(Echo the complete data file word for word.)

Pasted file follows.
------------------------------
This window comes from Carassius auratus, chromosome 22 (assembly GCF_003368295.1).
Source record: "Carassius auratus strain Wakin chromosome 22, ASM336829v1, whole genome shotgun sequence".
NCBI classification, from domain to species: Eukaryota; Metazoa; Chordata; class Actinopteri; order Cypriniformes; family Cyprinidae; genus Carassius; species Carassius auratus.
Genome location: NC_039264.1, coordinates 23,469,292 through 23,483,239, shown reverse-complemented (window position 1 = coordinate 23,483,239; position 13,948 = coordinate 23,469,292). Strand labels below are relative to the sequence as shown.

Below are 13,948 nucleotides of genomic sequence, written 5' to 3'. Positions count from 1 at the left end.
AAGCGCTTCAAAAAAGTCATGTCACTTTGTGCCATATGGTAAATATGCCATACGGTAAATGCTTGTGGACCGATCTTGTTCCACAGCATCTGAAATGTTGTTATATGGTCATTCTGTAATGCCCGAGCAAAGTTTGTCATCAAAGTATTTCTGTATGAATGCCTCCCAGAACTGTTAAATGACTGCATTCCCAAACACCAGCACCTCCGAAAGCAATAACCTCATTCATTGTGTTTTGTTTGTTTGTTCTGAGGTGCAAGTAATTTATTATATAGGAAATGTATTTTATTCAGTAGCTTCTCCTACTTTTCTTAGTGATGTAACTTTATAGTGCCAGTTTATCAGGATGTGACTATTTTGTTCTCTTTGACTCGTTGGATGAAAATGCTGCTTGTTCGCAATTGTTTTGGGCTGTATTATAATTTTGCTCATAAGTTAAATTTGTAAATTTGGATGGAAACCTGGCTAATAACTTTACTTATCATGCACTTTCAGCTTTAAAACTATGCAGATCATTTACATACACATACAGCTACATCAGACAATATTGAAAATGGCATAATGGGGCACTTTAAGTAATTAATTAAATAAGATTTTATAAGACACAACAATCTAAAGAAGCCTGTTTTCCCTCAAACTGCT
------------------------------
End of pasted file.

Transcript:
This window comes from Carassius auratus, chromosome 22 (assembly GCF_003368295.1).
Source record: "Carassius auratus strain Wakin chromosome 22, ASM336829v1, whole genome shotgun sequence".
NCBI classification, from domain to species: Eukaryota; Metazoa; Chordata; class Actinopteri; order Cypriniformes; family Cyprinidae; genus Carassius; species Carassius auratus.
Genome location: NC_039264.1, coordinates 23,469,292 through 23,483,239, shown reverse-complemented (window position 1 = coordinate 23,483,239; position 13,948 = coordinate 23,469,292). Strand labels below are relative to the sequence as shown.

Below are 13,948 nucleotides of genomic sequence, written 5' to 3'. Positions count from 1 at the left end.
AAGCGCTTCAAAAAAGTCATGTCACTTTGTGCCATATGGTAAATATGCCATACGGTAAATGCTTGTGGACCGATCTTGTTCCACAGCATCTGAAATGTTGTTATATGGTCATTCTGTAATGCCCGAGCAAAGTTTGTCATCAAAGTATTTCTGTATGAATGCCTCCCAGAACTGTTAAATGACTGCATTCCCAAACACCAGCACCTCCGAAAGCAATAACCTCATTCATTGTGTTTTGTTTGTTTGTTCTGAGGTGCAAGTAATTTATTATATAGGAAATGTATTTTATTCAGTAGCTTCTCCTACTTTTCTTAGTGATGTAACTTTATAGTGCCAGTTTATCAGGATGTGACTATTTTGTTCTCTTTGACTCGTTGGATGAAAATGCTGCTTGTTCGCAATTGTTTTGGGCTGTATTATAATTTTGCTCATAAGTTAAATTTGTAAATTTGGATGGAAACCTGGCTAATAACTTTACTTATCATGCACTTTCAGCTTTAAAACTATGCAGATCATTTACATACACATACAGCTACATCAGACAATATTGAAAATGGCATAATGGGGCACTTTAAGTAATTAATTAAATAAGATTTTATAAGACACAACAATCTAAAGAAGCCTGTTTTCCCTCAAACTGCT